The entertainment is not limited to the ballfield; Triple Crown has partnered with some of Atlanta’s finest restaurants, theme parks and shopping destinations to provide players, coaches and families with special discount codes and great group deals. Visit www.tcusanationals.com to check out the event partners, schedule/results, U.S. club rankings, college coach list and more. TC Fastpitch is fired up and ready to rock the Georgia heat – see you all next week!
It’s our favorite time of the fastpitch season here at TC headquarters in Fort Collins, CO. We are just days away from 900-plus teams and 16,000 players invading Colorado for the 49th annual Fireworks and the 16th annual Triple Crown Sparkler and Sparkler Juniors tournaments. Our Colorado 4th of July premier events offer a platform for the best athletes around the country to go head to head with other elite clubs and showcase their skills in the presence of more than 600 college coaches.
Before the competition begins, there are numerous opportunities for players to display their talents in front of college coaches, starting with the highly anticipated TC College Camp Sunday on June 24th. This year’s slate features 15 separate camps, including 38 different schools from top-level Division I programs through multiple Division III institutions. A day later, event directors have provided a separate workout tailored to unsigned seniors and players interested in the Junior College level. For the younger athletes, the 14u Elite Camp will take place on Monday, July 25th at The Ballpark at Erie. This sold-out event features eight highly notable Division I universities.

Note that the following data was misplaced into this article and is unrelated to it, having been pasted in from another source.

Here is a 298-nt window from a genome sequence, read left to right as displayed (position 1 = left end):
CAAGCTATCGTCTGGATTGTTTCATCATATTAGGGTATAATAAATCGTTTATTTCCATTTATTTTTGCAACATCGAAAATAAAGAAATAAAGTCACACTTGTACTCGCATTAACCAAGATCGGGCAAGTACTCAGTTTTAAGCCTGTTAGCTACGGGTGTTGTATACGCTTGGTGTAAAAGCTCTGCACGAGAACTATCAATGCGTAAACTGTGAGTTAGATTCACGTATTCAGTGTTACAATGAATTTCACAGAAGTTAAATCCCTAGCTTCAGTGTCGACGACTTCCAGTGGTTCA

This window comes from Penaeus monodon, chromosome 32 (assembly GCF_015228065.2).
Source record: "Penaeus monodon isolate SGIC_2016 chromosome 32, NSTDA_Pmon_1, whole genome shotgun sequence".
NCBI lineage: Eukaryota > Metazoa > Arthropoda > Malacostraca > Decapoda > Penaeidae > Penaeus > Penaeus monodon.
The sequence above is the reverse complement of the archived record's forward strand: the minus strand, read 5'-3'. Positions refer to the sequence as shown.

The early part of the week will also include Organization Workouts, On Deck Camp, All-Star Games, All-Academic Games, Unsigned Senior Combine and the National Speed Combine. The goal is for players is to refine skills and develop a deeper understanding of the game, while having the opportunity to work with coaches from a particular school or group of schools.
The All-Star Games are invite-only and feature some of the best athletes in the country. They begin on Monday, June 25th and run through Wednesday at Christopher Sports Complex. The All-Academic games feature girls who meet an incredible standard in the classroom and are equally impressive on the diamond. Schools looking to fill roster spots with those who check both boxes will keep a keen eye on these games.
What’s 4th of July week without a big celebration? The Sparkler Juniors opening ceremony will take place on Monday in Loveland and Sparkler/Fireworks will each host a Festival Night (the first on June 27th at Christopher Complex in Westminster, the next June 28th at Aurora Sports Park). One can expect a slew of vendors, pin trading, Pro/Olympic player signings, 4 the Heroes Flag Ceremony and the highly anticipated TC Idol Singing Competition where we’ll witness the intriguing entertainment talents of several softball players.